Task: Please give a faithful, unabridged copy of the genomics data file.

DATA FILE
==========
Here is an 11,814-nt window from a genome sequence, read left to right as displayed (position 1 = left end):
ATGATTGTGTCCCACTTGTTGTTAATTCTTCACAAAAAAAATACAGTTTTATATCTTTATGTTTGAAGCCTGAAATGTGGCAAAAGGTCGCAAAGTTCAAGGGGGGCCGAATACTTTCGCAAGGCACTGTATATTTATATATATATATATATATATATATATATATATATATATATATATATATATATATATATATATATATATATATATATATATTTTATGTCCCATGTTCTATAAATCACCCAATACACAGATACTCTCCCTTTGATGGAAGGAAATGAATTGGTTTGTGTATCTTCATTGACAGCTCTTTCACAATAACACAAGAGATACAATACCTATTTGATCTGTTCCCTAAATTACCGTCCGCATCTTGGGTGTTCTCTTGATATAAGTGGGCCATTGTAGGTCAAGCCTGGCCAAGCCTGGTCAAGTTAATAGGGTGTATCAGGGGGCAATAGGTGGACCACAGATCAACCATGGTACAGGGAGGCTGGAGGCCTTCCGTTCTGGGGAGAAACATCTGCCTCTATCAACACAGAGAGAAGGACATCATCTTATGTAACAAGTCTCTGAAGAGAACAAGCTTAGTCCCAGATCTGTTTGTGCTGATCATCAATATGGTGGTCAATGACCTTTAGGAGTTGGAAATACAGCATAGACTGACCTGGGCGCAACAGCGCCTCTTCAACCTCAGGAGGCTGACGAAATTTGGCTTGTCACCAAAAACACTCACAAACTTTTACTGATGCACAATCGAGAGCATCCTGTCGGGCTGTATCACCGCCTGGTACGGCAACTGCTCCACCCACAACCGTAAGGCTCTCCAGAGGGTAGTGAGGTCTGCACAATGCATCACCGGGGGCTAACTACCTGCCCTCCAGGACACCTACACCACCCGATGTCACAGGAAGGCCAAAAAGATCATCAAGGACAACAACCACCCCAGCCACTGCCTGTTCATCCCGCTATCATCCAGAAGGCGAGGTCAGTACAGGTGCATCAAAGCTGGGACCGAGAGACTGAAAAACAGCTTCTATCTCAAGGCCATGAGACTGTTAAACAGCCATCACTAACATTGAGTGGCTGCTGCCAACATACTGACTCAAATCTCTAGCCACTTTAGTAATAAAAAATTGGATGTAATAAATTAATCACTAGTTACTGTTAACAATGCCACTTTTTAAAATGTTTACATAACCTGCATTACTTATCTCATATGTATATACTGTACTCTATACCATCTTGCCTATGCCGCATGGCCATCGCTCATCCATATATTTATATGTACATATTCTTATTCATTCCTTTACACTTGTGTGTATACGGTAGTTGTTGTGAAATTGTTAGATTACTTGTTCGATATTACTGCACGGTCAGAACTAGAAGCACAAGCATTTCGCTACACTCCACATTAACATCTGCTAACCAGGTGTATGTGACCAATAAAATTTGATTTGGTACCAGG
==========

Here is an 11,814-nt window from a genome sequence, read left to right as displayed (position 1 = left end):
ATGATTGTGTCCCACTTGTTGTTAATTCTTCACAAAAAAAATACAGTTTTATATCTTTATGTTTGAAGCCTGAAATGTGGCAAAAGGTCGCAAAGTTCAAGGGGGGCCGAATACTTTCGCAAGGCACTGTATATTTATATATATATATATATATATATATATATATATATATATATATATATATATATATATATATATATATATATATATATATATTTTATGTCCCATGTTCTATAAATCACCCAATACACAGATACTCTCCCTTTGATGGAAGGAAATGAATTGGTTTGTGTATCTTCATTGACAGCTCTTTCACAATAACACAAGAGATACAATACCTATTTGATCTGTTCCCTAAATTACCGTCCGCATCTTGGGTGTTCTCTTGATATAAGTGGGCCATTGTAGGTCAAGCCTGGCCAAGCCTGGTCAAGTTAATAGGGTGTATCAGGGGGCAATAGGTGGACCACAGATCAACCATGGTACAGGGAGGCTGGAGGCCTTCCGTTCTGGGGAGAAACATCTGCCTCTATCAACACAGAGAGAAGGACATCATCTTATGTAACAAGTCTCTGAAGAGAACAAGCTTAGTCCCAGATCTGTTTGTGCTGATCATCAATATGGTGGTCAATGACCTTTAGGAGTTGGAAATACAGCATAGACTGACCTGGGCGCAACAGCGCCTCTTCAACCTCAGGAGGCTGACGAAATTTGGCTTGTCACCAAAAACACTCACAAACTTTTACTGATGCACAATCGAGAGCATCCTGTCGGGCTGTATCACCGCCTGGTACGGCAACTGCTCCACCCACAACCGTAAGGCTCTCCAGAGGGTAGTGAGGTCTGCACAATGCATCACCGGGGGCTAACTACCTGCCCTCCAGGACACCTACACCACCCGATGTCACAGGAAGGCCAAAAAGATCATCAAGGACAACAACCACCCCAGCCACTGCCTGTTCATCCCGCTATCATCCAGAAGGCGAGGTCAGTACAGGTGCATCAAAGCTGGGACCGAGAGACTGAAAAACAGCTTCTATCTCAAGGCCATGAGACTGTTAAACAGCCATCACTAACATTGAGTGGCTGCTGCCAACATACTGACTCAAATCTCTAGCCACTTTAGTAATAAAAAATTGGATGTAATAAATTAATCACTAGTTACTGTTAACAATGCCACTTTTTAAAATGTTTACATAACCTGCATTACTTATCTCATATGTATATACTGTACTCTATACCATCTTGCCTATGCCGCATGGCCATCGCTCATCCATATATTTATATGTACATATTCTTATTCATTCCTTTACACTTGTGTGTATACGGTAGTTGTTGTGAAATTGTTAGATTACTTGTTCGATATTACTGCACGGTCAGAACTAGAAGCACAAGCATTTCGCTACACTCCACATTAACATCTGCTAACCAGGTGTATGTGACCAATAAAATTTGATTTGGTACCAGG